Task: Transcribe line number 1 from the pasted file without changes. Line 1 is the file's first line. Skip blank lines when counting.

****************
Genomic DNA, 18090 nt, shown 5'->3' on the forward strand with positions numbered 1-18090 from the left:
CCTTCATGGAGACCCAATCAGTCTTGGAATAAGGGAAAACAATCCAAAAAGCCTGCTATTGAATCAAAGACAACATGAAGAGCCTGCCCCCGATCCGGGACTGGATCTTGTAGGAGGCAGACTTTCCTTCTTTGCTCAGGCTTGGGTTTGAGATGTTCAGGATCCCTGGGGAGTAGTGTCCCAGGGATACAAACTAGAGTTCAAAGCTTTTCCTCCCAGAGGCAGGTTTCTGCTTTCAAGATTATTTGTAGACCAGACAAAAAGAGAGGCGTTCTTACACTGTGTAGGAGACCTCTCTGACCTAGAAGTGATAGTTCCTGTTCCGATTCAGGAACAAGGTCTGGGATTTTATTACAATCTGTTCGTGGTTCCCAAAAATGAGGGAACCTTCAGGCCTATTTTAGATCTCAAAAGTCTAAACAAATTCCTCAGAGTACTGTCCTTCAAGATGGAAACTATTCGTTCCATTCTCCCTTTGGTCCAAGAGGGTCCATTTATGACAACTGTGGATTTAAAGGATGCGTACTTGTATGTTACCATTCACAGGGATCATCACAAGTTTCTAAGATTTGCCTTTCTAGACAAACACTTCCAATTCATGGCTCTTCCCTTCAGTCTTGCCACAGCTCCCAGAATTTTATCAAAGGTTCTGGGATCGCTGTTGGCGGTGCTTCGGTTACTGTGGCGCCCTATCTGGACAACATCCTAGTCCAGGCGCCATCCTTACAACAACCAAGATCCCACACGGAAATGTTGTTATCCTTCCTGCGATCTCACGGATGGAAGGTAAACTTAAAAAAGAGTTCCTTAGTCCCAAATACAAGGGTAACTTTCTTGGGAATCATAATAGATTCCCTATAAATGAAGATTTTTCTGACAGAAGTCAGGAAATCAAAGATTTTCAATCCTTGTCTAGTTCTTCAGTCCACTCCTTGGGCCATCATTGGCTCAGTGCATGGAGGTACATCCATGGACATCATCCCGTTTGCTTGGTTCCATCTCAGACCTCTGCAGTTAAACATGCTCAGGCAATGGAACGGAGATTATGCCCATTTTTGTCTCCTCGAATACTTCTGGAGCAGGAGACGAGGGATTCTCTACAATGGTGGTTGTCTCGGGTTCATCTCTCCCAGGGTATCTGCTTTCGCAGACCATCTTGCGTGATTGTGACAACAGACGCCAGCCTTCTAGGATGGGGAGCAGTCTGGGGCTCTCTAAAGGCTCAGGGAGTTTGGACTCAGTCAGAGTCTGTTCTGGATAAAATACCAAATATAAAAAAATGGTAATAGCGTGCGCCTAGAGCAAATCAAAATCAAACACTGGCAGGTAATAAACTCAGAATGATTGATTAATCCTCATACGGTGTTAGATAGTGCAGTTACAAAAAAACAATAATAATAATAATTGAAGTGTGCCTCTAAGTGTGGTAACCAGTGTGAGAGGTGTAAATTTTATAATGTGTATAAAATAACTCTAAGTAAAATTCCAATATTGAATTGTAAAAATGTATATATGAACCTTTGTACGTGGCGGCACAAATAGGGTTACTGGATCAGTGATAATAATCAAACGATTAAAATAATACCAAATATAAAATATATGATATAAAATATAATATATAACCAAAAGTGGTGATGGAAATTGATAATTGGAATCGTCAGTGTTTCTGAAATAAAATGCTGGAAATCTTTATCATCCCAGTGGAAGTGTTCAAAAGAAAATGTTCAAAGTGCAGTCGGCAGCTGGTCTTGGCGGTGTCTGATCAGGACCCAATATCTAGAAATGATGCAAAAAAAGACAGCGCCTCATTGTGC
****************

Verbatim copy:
Genomic DNA, 18090 nt, shown 5'->3' on the forward strand with positions numbered 1-18090 from the left: